London Korean Links

Covering things Korean in London and beyond since 2006

Chong Yagyong: Korea’s Challenge to Orthodox Neo-Confucianism

From the publisher’s website: Describes the historical background and philosophy of the reform-minded, eighteenth-century Korean thinker, Chong Yagyong. During the last decade, Chong Yagyong, also known as Tasan, the eighteenth-century Korean thinker who dared attack the hallowed orthodoxy of his dynasty, has become a household name in Korea. In this study, the first ever in … [Read More]

Confucian Statecraft and Korean Institutions: Yu Hyongwon and the Late Choson Dynasty

From the publisher’s website: Seventeenth-century Korea was a country in crisis—successive invasions by Hideyoshi and the Manchus had rocked the Choson dynasty (1392-1910), which already was weakened by maladministration, internecine bureaucratic factionalism, unfair taxation, concentration of wealth, military problems, and other ills. Yu Hyongwon (1622–1673, pen name, Pan’gye), a recluse scholar, responded to this time … [Read More]

The Korean Neo-Confucianism of Yi T’Oegye and Yi Yulgok: A Reappraisal of the “Four-Seven Thesis” and Its Practical Implications For Self-Cultivation

From the publisher’s website: This comparative study of Yi T’oegye (1501-1570) and Yi Yulgok (1536-1584), Korea’s two most eminent Neo-Confucian thinkers, is a seminal work on the Four-Seven Debate, the most significant and controversial intellectual event in the Korean Confucian tradition. The Four-Seven thesis, a magnificent example of East Asian Confucian discourse at its best, … [Read More]

The Four-Seven Debate: An Annotated Translation of the Most Famous Controversy in Korean Neo-Confucian Thought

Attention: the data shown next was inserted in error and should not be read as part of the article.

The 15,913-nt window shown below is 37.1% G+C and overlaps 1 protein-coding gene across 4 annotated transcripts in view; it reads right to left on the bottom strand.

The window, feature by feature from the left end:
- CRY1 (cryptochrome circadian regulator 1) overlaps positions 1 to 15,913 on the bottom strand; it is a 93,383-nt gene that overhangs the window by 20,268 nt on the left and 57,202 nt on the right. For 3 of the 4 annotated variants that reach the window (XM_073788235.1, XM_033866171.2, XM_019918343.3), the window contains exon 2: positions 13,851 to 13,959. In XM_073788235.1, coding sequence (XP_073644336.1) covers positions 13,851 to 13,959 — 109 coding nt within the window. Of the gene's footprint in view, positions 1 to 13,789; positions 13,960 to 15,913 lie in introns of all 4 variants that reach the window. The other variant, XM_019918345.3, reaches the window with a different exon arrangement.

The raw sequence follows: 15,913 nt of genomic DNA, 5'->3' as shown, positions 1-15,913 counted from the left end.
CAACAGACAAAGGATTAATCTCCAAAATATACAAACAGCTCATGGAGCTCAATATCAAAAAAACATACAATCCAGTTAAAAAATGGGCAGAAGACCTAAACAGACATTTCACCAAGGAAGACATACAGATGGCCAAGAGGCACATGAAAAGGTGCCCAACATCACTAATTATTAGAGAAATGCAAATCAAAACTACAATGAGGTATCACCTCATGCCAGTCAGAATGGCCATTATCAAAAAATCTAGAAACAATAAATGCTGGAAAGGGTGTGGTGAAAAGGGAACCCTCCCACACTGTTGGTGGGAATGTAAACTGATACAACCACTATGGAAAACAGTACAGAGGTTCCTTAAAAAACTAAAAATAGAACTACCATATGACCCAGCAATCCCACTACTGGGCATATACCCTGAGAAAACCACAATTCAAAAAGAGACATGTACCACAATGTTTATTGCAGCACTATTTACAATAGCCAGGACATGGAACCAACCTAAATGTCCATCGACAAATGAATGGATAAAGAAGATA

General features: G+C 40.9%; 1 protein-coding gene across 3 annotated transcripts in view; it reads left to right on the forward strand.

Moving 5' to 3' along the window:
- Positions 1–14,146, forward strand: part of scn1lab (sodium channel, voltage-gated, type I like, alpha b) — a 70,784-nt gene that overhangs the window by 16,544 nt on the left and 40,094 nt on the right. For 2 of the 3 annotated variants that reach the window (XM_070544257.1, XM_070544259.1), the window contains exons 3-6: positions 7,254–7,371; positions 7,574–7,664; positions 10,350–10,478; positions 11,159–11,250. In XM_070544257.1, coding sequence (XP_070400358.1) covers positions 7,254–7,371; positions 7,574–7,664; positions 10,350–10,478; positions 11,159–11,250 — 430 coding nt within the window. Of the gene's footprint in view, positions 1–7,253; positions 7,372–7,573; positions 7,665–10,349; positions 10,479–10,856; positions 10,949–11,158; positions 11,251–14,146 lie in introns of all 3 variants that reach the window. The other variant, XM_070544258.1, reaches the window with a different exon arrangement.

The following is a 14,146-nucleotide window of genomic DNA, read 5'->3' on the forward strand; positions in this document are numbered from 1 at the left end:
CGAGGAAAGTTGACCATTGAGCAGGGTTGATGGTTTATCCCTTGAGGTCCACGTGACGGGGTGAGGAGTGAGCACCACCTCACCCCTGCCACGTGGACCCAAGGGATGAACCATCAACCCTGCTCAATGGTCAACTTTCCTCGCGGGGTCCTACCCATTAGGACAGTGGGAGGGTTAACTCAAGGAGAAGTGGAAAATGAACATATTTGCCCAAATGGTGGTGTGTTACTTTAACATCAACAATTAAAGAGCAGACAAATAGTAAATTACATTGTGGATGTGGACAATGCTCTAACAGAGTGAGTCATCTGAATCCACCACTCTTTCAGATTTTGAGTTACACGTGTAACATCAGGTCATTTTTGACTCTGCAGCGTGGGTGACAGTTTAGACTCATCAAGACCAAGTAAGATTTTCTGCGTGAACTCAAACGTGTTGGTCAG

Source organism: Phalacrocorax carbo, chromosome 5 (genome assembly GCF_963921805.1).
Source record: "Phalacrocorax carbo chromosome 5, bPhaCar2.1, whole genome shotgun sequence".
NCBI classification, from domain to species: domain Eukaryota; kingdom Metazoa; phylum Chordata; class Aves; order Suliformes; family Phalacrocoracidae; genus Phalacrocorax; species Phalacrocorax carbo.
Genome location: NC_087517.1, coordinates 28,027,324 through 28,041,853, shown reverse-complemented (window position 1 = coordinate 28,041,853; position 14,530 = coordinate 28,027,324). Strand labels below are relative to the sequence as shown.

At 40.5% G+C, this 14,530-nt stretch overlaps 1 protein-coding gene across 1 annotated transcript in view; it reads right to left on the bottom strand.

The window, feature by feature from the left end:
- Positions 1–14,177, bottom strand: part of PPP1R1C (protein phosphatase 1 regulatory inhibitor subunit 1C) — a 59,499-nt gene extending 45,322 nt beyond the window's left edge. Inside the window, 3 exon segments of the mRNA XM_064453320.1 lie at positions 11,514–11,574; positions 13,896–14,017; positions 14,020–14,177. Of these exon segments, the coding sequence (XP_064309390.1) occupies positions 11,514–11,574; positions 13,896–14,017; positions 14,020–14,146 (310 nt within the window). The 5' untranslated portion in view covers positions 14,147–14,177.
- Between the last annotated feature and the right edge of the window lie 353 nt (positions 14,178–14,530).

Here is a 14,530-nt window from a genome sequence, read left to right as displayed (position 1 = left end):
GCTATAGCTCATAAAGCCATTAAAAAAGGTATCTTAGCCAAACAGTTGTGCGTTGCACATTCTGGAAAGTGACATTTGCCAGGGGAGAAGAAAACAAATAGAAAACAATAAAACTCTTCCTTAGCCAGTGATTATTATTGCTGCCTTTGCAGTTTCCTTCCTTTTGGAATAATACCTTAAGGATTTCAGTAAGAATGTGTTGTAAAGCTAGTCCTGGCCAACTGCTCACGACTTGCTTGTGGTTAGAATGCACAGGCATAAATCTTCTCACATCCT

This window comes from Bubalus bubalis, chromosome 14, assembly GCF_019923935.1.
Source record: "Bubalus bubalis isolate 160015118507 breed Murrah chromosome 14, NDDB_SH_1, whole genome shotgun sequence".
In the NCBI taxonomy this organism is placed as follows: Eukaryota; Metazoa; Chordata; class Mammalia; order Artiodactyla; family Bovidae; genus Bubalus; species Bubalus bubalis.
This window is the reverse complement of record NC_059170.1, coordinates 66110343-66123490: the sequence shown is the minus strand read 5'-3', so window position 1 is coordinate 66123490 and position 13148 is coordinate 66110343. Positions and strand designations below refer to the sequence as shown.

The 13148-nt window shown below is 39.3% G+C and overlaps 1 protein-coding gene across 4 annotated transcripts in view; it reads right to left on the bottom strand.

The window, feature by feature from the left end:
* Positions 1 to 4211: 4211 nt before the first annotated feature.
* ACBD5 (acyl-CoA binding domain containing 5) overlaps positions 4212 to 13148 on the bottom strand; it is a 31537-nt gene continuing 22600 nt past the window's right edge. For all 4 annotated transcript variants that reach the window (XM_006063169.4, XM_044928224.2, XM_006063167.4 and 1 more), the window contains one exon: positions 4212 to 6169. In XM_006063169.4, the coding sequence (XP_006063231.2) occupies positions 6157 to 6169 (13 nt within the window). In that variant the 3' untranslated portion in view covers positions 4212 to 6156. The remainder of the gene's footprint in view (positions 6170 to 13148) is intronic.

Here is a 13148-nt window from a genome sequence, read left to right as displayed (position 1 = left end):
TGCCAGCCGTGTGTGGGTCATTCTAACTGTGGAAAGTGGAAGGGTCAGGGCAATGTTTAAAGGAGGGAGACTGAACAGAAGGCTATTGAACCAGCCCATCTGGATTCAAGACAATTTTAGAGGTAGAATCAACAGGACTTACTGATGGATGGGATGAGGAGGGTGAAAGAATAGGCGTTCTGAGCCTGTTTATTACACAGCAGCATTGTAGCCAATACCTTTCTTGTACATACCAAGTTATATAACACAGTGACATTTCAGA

From the publisher’s website: This book is an annotated translation, with introduction and commentary, of the correspondence between Yi Hwang (T’oegye, 1500-1570) and Ki Taesung (Kobong, 1527-1572) and between Yi I (Yulgok, 1536-1584) and Song Hon (Ugye, 1535-1598), known as the Four-Seven Debate, the most famous philosophical controversy in Korean Neo-Confucian thought. The most complex … [Read More]

The Confucian Transformation of Korea: A Study of Society and Ideology

From the publisher’s website: Legislation to change Korean society along Confucian lines began at the founding of the Chosŏn dynasty in 1392 and had apparently achieved its purpose by the mid seventeenth century. Until this important new study, however, the nature of Koryŏ society, the stresses induced by the new legislation, and society’s resistance to … [Read More]

Korea – a religious history

From the publisher’s website: This is an historical survey of all the religious traditions of Korea in relation to the socio-cultural trends of seven different periods of Korean history. The book includes a discussion of the history of the study of religion in Korea, a chronological description of Korean folk religion including shamanism, Buddhism, Confucianism, … [Read More]

To Become a Sage: The Ten Diagrams on Sage Learning

From the publisher’s website: Yi Hwang (1501-1570), better known by his pen name T’oegye, is generally considered Korea’s preeminent Neo-Confucian scholar. The Ten Diagrams on Sage Learning is his final masterpiece, a distillation of the learning and practice of a lifetime, and one of the most important works of Korean Neo-Confucianism. In it he crystallized the essence … [Read More]

Korean Women: View from the Inner Room

From the preface: This collection of articles presents an amazing variety of female roles and certainly belies the stereotype of the powerless and dependent Korean woman. Korean women, whether ideologically confined to the inner rooms or cast out to the periphery of society, created for themselves positions of influence radiating across the narrow ideological and … [Read More]